In the video you linked to, right around the 4:46 mark, there is a screen that gives you options for installing ubuntu. The second option, "Erase disk and install Ubuntu" will wipe out your entire disk drive (including whatever data you have in Windows) and install Ubuntu, using the entire drive in the process.
If you don't have any data you want to retrieve from your existing Windows installation, or you have already backed up your data somewhere else, then this is the option to choose if you want to single-boot Ubuntu.
On the other hand, I strongly recommend you hold on to your windows installation by dual-booting, as shown in the video. As a beginner, I'm not sure you have fully explored Ubuntu yet, and may regret removing Windows from your computer for the following reasons:
- Although most windows programs have equivalent programs in linux, these are usually not exact replacements. You may find yourself having to use windows specific apps.
- Some devices on your computer may or may not be fully supported by Ubuntu, or may require some tinkering to get them to work. For example, it is possible that after installing ubuntu, your network device doesn't automatically connect to the internet upon boot. Unless your have an alternative way to go on-line, you will be caught in a chicken-and-egg situation of needing to go on-line to get help for your connection problems. It is not a pleasant situation to be in.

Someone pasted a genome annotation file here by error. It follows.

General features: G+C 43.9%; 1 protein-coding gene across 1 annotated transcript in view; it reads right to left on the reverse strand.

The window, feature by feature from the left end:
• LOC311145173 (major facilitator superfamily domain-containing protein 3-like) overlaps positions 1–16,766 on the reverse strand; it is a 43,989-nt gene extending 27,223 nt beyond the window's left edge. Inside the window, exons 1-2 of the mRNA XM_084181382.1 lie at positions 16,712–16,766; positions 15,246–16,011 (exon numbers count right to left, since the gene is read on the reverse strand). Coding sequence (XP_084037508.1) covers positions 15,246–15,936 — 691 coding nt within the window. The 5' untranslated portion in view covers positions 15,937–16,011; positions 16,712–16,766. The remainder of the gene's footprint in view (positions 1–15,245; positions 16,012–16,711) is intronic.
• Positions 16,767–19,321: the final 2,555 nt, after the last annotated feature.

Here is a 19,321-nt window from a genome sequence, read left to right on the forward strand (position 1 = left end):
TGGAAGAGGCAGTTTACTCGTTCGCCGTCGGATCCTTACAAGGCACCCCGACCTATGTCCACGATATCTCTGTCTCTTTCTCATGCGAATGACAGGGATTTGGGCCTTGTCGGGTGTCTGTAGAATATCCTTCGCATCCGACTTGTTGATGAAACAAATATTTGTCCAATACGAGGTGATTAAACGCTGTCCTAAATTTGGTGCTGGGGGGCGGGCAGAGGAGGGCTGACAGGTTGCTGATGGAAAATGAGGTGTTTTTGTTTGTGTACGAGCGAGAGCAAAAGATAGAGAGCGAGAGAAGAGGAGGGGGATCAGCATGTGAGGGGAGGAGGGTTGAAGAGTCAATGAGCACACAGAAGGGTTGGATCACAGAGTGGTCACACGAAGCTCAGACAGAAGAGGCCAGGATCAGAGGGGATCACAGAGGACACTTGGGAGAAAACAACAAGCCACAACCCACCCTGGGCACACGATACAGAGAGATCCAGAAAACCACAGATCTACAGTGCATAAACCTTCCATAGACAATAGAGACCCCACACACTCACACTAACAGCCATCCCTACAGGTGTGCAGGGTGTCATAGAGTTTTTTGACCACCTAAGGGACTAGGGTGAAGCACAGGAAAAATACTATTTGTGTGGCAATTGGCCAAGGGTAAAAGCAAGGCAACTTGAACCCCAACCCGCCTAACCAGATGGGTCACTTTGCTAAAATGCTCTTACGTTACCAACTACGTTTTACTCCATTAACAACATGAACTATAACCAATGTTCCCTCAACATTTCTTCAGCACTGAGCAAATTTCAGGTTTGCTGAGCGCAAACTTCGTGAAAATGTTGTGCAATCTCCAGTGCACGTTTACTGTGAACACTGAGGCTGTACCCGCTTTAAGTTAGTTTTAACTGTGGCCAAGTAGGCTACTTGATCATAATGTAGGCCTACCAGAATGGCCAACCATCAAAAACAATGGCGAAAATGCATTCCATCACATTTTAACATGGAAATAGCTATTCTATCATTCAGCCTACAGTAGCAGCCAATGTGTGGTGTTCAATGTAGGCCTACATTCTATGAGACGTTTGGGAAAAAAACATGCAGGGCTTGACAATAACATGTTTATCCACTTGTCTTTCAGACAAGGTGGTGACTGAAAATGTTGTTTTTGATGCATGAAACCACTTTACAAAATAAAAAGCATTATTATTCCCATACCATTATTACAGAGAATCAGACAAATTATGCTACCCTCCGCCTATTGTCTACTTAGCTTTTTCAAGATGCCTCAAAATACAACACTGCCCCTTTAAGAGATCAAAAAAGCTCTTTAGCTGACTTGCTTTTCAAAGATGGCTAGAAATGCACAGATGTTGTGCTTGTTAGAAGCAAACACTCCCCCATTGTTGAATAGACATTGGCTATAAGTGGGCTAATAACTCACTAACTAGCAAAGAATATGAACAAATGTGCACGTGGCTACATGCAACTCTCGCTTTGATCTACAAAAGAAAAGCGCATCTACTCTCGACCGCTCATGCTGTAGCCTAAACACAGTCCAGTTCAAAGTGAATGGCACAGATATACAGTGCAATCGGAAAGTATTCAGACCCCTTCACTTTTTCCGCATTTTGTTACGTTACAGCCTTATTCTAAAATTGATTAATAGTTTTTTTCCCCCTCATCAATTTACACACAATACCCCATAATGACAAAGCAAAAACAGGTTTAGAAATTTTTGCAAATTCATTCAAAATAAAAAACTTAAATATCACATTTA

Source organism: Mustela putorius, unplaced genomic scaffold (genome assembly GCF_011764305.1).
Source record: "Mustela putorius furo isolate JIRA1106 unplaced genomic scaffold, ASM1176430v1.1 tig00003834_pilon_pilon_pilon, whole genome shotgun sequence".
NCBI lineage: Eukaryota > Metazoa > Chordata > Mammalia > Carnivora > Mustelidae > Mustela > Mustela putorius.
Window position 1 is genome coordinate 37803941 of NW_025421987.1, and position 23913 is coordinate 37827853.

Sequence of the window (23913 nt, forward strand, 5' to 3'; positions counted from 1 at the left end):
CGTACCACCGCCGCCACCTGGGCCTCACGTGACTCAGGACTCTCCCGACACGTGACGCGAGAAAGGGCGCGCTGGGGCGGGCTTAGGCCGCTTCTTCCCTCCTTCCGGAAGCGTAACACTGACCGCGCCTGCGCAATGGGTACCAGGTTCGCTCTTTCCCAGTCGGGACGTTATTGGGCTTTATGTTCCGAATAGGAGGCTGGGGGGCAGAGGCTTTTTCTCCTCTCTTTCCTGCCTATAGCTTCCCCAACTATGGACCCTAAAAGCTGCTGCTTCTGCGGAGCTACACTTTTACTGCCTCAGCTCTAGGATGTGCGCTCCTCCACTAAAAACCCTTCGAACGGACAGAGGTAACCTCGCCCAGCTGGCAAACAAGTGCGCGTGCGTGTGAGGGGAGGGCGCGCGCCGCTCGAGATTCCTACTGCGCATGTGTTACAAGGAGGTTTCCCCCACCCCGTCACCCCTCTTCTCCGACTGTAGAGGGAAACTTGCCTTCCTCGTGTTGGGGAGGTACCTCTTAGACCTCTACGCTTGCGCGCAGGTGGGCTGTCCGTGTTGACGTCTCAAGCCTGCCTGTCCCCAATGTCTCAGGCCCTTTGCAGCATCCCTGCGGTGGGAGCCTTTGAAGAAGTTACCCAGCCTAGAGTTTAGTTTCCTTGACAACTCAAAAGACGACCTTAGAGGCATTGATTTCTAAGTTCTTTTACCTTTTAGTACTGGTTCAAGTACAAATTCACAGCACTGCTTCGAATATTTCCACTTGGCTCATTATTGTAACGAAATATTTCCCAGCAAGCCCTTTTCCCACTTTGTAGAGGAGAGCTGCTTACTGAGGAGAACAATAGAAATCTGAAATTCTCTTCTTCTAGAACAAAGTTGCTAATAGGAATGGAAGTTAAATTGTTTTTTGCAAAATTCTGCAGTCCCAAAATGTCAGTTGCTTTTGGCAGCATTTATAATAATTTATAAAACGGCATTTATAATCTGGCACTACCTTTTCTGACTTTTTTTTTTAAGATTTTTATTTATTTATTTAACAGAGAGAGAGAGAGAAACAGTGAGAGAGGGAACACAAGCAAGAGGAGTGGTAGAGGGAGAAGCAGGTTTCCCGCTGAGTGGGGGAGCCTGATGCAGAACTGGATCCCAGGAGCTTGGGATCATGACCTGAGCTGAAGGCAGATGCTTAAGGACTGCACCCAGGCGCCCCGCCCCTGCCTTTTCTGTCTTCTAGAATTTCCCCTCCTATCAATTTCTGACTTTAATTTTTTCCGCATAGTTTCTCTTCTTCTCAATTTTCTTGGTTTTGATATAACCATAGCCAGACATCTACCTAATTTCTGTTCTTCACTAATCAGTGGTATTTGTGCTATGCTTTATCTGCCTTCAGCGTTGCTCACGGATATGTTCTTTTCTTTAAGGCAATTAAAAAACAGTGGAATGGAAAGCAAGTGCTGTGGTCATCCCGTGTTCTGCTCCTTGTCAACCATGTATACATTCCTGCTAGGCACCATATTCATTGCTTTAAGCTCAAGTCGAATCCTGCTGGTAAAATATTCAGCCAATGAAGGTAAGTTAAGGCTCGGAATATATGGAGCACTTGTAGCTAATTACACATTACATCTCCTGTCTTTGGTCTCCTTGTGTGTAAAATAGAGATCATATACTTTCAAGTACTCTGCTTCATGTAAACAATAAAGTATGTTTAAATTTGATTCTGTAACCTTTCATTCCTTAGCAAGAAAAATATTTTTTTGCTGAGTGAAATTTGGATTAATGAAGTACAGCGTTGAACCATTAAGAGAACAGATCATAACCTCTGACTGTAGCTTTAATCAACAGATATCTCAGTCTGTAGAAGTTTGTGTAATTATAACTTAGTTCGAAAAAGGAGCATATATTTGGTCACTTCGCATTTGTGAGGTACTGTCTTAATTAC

- Even if your present needs are totally supported by Ubuntu, a situation may arise in the future that would require you to use a proprietary Windows-only program. For example, you switch jobs, and your new company requires you to use a Windows-only program.
Note that you can always remove Windows later on, after you have already explored Ubuntu in its entirety.
At the very least, make sure that you have the means to reinstall Windows should the need arises, either by making a back-up of your current Windows installation, or having a Windows installer/recovery disk.